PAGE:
Dropping Bayonet Training

Monday, February 1st, 2010

Lt. Gen. Mark Hertling, who’s in charge of overhauling Army training, says that “We were teaching Soldiers too much stuff,” in Basic Training — stuff that wasn’t mastered — and the result was task paralysis. So he wants to drop bayonet training:

Hertling, though, conceded that bayonet training is deeply ingrained in the Army culture.

“Some of these ideas would make old infantrymen turn over in their graves,” Hertling said.

Hertling also wants combatives or hand-to-hand fighting to de-emphasize grappling or basic wrestling moves. Instead, Soldiers need to learn to fight with their hands and use anything they can grab — whether it is a knife or stick — as a weapon, he added.

Recruits need to learn how to use their hands, the St. Louis native said. “A greater majority of recruits have never been in a fistfight,” he added.

The Army’s combatives training — that is, its hand-to-hand combat training — has three goals:

  1. To educate soldiers on how to protect themselves against threats without using their firearms
  2. To provide a non-lethal response to situations on the battlefield
  3. To instill the ‘warrior instinct’ to provide the necessary aggression to meet the enemy unflinchingly

As someone who trains Brazilian jiu-jitsu, I do nonetheless find it odd that the Army builds its program on more-or-less orthodox Gracie fundamentals — maintaining the mount, escaping the mount, maintaining the guard, passing the guard, etc. — but for the Army’s stated goals, it makes a fair bit of sense, because grappling is an excellent way to train warrior instinct, and it’s a legitimate alternative to lethal force — unlike, say, a knife or bayonet — even if it’s not designed for battlefield self-defense, like traditional Japanese jujutsu or modern Israeli krav-maga.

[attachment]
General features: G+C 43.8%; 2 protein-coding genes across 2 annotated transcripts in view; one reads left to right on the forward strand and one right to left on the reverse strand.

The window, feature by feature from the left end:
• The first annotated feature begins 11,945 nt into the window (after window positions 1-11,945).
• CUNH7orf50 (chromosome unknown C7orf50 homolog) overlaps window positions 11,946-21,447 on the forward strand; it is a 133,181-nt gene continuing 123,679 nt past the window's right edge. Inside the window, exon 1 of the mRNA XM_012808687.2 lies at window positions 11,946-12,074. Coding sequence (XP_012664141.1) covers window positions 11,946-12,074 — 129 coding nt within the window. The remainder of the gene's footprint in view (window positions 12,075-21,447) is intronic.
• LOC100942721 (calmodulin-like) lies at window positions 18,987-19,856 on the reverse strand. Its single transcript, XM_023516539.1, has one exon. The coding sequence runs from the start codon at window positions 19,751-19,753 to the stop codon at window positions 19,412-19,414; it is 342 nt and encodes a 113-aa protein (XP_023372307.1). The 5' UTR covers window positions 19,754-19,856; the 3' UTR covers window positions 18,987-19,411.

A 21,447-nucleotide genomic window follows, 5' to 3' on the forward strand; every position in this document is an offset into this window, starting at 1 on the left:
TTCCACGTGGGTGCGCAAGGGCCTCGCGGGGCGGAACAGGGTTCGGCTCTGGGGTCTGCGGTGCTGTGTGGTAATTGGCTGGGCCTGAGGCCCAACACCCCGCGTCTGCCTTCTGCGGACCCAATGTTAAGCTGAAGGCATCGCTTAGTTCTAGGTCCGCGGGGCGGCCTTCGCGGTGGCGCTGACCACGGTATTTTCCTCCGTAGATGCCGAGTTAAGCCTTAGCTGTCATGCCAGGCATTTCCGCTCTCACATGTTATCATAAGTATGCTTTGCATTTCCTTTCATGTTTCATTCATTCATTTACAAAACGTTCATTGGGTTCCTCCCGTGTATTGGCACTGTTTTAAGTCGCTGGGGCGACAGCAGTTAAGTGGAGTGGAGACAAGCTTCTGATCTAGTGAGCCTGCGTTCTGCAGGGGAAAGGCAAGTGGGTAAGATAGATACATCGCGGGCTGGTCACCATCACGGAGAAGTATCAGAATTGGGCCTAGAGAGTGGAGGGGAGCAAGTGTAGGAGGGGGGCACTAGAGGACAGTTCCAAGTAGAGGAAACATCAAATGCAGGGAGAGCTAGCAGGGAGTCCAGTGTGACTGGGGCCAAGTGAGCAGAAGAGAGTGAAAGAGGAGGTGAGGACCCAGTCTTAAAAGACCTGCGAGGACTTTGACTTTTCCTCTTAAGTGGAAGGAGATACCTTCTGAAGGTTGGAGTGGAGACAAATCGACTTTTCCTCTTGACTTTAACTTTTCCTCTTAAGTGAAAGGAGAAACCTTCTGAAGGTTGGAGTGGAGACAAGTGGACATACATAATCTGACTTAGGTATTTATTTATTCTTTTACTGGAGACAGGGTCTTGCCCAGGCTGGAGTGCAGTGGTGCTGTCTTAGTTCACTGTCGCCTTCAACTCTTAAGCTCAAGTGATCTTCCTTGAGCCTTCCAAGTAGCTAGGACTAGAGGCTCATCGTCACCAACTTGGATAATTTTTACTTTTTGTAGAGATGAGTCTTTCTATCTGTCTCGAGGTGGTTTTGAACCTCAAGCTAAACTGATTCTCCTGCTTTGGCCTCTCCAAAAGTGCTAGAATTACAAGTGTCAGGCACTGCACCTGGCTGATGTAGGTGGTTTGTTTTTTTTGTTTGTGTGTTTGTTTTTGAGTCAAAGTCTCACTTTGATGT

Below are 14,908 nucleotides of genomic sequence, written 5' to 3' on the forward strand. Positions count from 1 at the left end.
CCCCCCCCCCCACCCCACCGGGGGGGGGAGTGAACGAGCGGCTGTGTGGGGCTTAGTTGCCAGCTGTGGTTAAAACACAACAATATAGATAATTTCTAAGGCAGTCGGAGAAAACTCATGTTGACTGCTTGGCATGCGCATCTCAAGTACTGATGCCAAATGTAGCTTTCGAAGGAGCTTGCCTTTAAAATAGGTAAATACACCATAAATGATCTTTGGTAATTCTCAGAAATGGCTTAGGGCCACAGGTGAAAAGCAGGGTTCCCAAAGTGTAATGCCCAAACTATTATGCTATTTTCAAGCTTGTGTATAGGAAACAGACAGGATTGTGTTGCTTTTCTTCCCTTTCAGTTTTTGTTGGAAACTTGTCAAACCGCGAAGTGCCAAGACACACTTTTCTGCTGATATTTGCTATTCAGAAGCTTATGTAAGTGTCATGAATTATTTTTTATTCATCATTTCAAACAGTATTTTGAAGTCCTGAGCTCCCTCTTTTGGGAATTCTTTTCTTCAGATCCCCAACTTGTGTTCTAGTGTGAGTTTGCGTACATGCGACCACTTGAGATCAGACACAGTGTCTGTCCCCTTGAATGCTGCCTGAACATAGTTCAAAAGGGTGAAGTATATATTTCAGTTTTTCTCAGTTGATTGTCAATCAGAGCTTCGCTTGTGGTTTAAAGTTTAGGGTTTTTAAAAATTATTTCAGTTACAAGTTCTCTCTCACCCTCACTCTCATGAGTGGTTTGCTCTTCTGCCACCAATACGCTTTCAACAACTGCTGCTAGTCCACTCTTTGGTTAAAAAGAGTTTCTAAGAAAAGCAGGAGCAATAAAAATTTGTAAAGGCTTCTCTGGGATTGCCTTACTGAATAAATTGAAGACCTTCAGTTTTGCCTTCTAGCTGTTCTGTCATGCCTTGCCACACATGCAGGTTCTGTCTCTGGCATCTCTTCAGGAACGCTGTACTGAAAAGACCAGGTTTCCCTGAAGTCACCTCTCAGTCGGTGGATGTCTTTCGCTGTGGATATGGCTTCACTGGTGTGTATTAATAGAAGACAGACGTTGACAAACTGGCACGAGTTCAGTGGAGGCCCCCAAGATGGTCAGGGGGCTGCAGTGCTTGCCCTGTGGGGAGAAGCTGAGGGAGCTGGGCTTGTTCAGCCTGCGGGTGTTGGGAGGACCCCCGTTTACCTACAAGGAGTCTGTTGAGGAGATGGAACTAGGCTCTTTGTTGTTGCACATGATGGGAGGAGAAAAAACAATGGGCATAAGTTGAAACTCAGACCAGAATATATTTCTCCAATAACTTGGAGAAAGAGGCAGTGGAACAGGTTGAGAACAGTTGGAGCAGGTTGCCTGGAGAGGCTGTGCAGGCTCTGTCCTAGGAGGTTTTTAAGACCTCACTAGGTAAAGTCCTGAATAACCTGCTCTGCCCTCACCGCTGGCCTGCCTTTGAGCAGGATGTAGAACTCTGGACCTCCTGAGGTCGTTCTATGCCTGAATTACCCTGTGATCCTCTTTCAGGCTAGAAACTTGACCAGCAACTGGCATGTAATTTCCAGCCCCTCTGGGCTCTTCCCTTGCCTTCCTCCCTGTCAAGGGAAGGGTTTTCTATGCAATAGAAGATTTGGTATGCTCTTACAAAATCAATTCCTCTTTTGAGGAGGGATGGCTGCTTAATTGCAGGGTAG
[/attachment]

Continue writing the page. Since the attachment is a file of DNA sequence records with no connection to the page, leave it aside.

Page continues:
In reaction to the news, DefenseTech lamented the passing of bayonet training, and a few commenters mentioned a bayonet charge by British troops in Basra in 2004:

The battle began when over 100 Mahdi army fighters ambushed two unarmored vehicles transporting around 20 Argylls on the isolated Route Six highway near the southern city of Amarah. Ensconced in trenches along the road, the militiamen fired mortars, rocket propelled grenades, and machine gun rounds. The vehicles stopped and British troops returned fire. The Mahdi barrage caused enough damage to force the troops to exit the vehicles.The soldiers quickly established a defensive perimeter and radioed for reinforcements from the main British base at Amarah — Camp Abu Naji. Reinforcements from the Princess of Wales’s Royal Regiment assisted the Argyles in an offensive operation against the Mahdi militiamen. When ammunition ran low among the British troops, the decision was made to fix bayonets for a direct assault.

The British soldiers charged across 600 feet of open ground toward enemy trenches. They engaged in intense hand-to-hand fighting with the militiamen. Despite being outnumbered and lacking ammunition, the Argylls and Princess of Wales troops routed the enemy. The British troops killed about 20 militiamen in the bayonet charge and between 28 and 35 overall. Only three British soldiers were injured.This incident marked the first time in 22 years that the British Army used bayonets in action. The previous incident occurred during the Falklands War in 1982.

This is how one participant described it:

“I wanted to put the fear of God into the enemy. I could see some dead bodies and eight blokes, some scrambling for their weapons. I’ve never seen such a look of fear in anyone’s eyes before. I’m over six feet; I was covered in sweat, angry, red in the face, charging in with a bayonet and screaming my head off. You would be scared, too.”

Corporal Brian Wood
Princess of Wales’s Royal Regiment

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